U.S. scientists test radar system for Mars landing
U.S. scientists have been conducting a series of tests on a radar system that will serve during the next landing on Mars, NASA's Jet Propulsion Laborotary (JPL) said Tuesday.
In one test, a helicopter carried an engineering test model of the landing radar for NASA's Mars Science Laboratory (MSL) on prescribed descent paths, JPL said on its website.
The descents at different angles and from different heights simulated paths associated with specific candidate sites for the mission, said JPL.
The MSL mission, managed by JPL, headquartered in Pasadena, Los Angeles, is in its assembly and testing phase, in advance of a launch scheduled for autumn 2011 and delivery of a rover named Curiosity to Mars in summer 2012.
During the final stage of the spacecraft's arrival at Mars in 2012, a rocket-powered descent stage will lower the rover on a tether directly to the ground. Acoording to JPL, this rover is too big for the airbag- cushioned landing method used by NASA's Mars Pathfinder mission in 1997 and Mars Exploration Rover landings in 2004.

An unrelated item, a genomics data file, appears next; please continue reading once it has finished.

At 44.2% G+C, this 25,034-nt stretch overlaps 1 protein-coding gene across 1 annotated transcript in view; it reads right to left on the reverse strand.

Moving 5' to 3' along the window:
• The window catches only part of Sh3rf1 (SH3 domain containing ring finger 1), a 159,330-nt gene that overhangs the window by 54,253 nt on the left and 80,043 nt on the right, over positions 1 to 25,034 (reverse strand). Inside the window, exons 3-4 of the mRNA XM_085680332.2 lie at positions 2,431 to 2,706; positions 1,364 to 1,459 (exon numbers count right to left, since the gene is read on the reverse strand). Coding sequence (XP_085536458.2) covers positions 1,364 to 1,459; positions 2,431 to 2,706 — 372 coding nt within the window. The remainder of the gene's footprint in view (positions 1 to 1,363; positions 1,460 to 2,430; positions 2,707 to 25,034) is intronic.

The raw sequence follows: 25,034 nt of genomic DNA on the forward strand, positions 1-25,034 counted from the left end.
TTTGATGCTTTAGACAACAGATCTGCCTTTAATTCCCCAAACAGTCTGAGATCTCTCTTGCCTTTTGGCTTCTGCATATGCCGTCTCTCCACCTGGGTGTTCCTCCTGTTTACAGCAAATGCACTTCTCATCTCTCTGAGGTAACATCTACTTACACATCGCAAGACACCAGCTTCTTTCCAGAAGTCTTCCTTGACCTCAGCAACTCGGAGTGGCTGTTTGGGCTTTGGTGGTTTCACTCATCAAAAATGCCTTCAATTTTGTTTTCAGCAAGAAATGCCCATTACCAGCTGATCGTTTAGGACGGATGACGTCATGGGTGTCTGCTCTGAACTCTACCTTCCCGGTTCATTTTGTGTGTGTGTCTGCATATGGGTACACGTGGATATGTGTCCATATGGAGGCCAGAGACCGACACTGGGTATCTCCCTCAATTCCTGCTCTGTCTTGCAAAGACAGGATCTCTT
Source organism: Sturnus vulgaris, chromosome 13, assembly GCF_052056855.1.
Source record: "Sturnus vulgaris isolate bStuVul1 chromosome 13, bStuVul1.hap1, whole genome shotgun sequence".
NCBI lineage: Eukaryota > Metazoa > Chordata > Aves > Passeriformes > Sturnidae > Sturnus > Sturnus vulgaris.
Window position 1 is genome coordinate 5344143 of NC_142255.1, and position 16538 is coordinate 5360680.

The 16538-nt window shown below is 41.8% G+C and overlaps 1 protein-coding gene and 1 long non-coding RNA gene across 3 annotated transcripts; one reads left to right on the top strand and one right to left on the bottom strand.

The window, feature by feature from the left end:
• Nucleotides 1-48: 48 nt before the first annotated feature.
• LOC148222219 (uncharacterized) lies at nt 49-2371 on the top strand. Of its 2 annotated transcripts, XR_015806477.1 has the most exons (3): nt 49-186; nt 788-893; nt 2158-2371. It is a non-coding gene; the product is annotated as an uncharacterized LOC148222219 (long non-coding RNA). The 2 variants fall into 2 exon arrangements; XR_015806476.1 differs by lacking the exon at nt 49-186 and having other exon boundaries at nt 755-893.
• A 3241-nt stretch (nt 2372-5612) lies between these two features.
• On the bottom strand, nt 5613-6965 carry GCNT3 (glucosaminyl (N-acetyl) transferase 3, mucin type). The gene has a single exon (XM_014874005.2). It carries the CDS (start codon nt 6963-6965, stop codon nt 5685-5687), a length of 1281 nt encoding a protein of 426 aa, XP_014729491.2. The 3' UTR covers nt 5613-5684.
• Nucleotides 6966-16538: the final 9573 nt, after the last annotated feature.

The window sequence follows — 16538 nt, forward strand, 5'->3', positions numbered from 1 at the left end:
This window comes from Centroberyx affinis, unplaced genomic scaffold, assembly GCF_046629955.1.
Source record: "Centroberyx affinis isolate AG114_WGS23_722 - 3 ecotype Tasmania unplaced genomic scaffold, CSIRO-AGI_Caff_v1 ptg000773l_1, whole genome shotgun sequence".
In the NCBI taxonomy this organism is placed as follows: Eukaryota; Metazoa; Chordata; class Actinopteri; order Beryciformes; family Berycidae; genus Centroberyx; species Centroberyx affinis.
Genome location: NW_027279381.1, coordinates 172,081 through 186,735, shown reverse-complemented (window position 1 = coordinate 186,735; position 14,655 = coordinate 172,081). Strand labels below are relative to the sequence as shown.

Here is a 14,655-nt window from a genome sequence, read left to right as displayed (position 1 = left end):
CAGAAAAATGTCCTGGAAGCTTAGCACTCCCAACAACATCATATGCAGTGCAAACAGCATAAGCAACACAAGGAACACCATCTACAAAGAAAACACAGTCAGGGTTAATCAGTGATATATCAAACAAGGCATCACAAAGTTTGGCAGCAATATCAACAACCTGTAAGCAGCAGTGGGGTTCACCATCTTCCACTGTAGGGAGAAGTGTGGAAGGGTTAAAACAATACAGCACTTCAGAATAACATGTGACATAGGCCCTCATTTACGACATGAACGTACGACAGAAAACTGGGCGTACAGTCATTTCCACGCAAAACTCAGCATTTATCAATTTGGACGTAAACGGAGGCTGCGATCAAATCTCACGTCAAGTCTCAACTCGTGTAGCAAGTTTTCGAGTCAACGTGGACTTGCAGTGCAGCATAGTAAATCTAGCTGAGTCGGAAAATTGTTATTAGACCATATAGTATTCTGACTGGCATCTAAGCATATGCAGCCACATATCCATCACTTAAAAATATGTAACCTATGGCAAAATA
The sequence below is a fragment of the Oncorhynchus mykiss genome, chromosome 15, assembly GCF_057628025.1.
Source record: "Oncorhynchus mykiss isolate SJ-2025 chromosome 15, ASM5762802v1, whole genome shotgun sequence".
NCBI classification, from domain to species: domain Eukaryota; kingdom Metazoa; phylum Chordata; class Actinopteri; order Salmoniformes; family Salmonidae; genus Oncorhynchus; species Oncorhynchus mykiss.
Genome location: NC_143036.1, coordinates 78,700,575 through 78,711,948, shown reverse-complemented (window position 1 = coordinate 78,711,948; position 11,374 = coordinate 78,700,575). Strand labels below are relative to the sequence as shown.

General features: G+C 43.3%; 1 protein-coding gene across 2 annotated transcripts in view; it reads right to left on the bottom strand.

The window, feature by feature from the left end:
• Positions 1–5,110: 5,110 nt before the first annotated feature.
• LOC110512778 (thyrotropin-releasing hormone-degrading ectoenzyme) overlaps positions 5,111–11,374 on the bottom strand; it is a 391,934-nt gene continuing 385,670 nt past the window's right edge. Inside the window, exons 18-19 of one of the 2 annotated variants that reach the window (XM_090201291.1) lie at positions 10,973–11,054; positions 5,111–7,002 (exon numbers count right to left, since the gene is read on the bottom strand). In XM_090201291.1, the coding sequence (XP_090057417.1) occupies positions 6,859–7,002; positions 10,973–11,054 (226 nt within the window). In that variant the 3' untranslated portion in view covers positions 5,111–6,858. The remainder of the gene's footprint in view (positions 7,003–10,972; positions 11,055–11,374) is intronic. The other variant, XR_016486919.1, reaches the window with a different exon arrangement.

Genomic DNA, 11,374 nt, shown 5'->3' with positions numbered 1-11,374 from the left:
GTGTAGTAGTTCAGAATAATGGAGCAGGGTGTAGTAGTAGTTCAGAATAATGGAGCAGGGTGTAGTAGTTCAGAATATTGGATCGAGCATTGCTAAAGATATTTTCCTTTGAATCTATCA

At Mars, a radar on the descent stage will track the spacecraft's decreasing distance from the surface.
JPL said its engineers will conduct more helicopter-flown tests of the radar system to check whether the suspended rover might confuse the radar about the speed of descent toward the ground.
The JPL has confirmed that Wolfe Air Aviation, a company in Pasadena, is providing the helicopter and flight services for the testing.